Labour’s NEC have agreed a new procedure on dealing with antisemitism cases.
It looks like a toughening up – cases are to be dealt with summarily by a panel of three of the NEC’s officers. But many fear it could be a smokescreen, taking swift action against the most straight forward cases while cases against allies of the Corbyn project are left to languish.
But there is another problem with the proposal, one the Corbynistas have been repeatedly warned of yet refuse to acknowledge: it’s almost certainly unlawful.
In 1985 and 1986 – following the famous Bournemouth “taxis” speech, Labour’s then leader Neil Kinnock set about destroying the Militant Tendency with some gusto. Key to this was an inquiry Liverpool District Labour Party and the gross intimidation dished out to those who opposed the Militant’s plans to sack all the city council’s workforce as a way of provoking a general strike.
The NEC used the report as the basis on which to expel a number of key members of the Militant – including Derek Hatton, the city council’s deputy leader.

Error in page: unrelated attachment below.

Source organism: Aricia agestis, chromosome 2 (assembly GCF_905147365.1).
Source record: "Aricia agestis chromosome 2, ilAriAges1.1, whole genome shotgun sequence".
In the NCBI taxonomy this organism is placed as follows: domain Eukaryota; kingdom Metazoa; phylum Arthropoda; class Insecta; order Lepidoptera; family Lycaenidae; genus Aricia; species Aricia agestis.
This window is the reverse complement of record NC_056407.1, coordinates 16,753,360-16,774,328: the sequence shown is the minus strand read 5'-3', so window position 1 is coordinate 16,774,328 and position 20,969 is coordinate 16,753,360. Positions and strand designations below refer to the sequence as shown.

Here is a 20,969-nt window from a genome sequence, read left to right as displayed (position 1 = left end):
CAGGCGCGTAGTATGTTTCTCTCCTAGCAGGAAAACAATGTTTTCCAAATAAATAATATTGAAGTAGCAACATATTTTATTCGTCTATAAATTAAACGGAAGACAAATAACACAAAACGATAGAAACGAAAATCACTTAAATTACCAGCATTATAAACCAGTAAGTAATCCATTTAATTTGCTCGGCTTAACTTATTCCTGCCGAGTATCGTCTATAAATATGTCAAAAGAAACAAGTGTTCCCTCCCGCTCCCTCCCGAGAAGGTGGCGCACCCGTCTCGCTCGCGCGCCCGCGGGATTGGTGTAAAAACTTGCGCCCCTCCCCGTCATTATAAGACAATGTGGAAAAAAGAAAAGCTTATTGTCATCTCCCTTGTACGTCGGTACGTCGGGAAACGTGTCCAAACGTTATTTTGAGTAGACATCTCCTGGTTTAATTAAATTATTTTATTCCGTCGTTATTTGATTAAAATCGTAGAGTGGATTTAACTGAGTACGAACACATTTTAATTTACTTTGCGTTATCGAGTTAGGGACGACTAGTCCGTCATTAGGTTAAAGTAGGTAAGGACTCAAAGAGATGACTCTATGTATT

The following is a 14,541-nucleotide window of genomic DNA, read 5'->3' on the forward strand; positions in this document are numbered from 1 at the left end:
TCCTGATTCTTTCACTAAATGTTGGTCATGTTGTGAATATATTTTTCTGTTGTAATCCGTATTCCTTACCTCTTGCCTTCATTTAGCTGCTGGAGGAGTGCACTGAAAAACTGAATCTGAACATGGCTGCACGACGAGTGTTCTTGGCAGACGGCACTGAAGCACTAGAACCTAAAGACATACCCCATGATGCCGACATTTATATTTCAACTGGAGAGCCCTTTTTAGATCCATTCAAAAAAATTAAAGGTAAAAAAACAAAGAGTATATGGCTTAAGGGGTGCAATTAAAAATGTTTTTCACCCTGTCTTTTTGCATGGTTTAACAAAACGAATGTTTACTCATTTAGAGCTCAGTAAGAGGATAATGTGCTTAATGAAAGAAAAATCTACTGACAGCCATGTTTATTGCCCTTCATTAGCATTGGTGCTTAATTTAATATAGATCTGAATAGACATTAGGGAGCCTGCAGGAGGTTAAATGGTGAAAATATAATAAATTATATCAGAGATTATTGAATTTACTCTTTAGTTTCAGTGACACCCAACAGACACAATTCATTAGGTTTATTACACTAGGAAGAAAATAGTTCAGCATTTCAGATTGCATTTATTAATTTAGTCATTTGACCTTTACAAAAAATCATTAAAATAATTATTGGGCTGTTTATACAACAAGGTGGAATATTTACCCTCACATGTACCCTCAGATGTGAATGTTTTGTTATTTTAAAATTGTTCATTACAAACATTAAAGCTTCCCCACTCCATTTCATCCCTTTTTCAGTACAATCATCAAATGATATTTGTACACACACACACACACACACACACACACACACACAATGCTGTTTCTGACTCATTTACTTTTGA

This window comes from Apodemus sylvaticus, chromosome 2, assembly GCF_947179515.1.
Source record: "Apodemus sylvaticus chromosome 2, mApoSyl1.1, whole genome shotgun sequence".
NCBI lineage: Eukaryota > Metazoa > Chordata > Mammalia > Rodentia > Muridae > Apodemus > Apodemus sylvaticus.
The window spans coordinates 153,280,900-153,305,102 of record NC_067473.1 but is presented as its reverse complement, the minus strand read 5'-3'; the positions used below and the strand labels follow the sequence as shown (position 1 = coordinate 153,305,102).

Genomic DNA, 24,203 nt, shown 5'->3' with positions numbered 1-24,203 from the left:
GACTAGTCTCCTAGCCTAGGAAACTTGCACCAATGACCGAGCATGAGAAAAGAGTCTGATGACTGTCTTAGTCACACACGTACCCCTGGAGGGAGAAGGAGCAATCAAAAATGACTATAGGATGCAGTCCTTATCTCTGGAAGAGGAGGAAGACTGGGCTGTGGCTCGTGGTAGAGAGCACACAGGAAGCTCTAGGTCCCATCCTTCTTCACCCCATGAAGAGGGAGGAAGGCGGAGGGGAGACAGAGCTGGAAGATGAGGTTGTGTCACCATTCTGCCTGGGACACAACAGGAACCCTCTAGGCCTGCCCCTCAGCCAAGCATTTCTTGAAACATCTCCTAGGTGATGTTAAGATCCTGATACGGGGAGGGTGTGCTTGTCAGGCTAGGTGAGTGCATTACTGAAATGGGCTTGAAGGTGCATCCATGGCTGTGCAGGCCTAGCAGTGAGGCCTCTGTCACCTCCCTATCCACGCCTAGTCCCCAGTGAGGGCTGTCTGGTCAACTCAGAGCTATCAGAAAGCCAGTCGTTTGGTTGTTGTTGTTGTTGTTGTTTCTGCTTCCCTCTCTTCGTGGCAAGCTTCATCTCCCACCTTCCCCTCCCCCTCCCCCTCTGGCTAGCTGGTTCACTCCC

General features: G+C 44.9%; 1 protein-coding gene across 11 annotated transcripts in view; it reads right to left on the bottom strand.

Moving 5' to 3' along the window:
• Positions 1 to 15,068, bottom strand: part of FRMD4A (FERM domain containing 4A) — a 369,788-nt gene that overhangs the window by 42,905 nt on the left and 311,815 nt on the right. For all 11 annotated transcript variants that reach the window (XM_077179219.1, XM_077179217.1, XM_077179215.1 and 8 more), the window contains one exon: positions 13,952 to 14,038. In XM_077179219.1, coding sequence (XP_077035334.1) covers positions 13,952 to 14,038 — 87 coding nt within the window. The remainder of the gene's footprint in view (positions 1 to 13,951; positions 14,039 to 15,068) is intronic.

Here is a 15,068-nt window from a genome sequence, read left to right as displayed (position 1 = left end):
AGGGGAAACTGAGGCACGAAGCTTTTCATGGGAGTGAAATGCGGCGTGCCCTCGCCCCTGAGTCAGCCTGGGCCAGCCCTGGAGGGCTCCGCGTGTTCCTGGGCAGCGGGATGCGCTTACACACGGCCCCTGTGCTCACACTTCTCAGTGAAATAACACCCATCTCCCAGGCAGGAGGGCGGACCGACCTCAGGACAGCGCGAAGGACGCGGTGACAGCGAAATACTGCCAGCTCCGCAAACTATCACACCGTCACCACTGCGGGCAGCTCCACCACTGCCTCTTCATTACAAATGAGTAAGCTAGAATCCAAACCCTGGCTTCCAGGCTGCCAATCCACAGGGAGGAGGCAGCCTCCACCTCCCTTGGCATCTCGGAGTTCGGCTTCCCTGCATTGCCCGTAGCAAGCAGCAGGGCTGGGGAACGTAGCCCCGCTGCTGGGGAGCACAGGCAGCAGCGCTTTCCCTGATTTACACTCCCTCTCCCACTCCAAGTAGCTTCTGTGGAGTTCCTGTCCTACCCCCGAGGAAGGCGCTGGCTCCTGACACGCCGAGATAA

But Hatton and co took the party to court and argued that by being both investigator and judge the NEC had breached natural justice. The Militant won the case and eventually Hatton et al had to be expelled by a vote at 1986 party conference where they were offered – but refused – the chance to state their case.
That year’s conference also saw rule changes designed to create a separate ‘court’ for decisions about party discipline – the National Constitutional Committee (NCC). The current proposal seeks to bypass the NCC and is likely to be just as vulnerable to court action as the NEC was 33 years ago.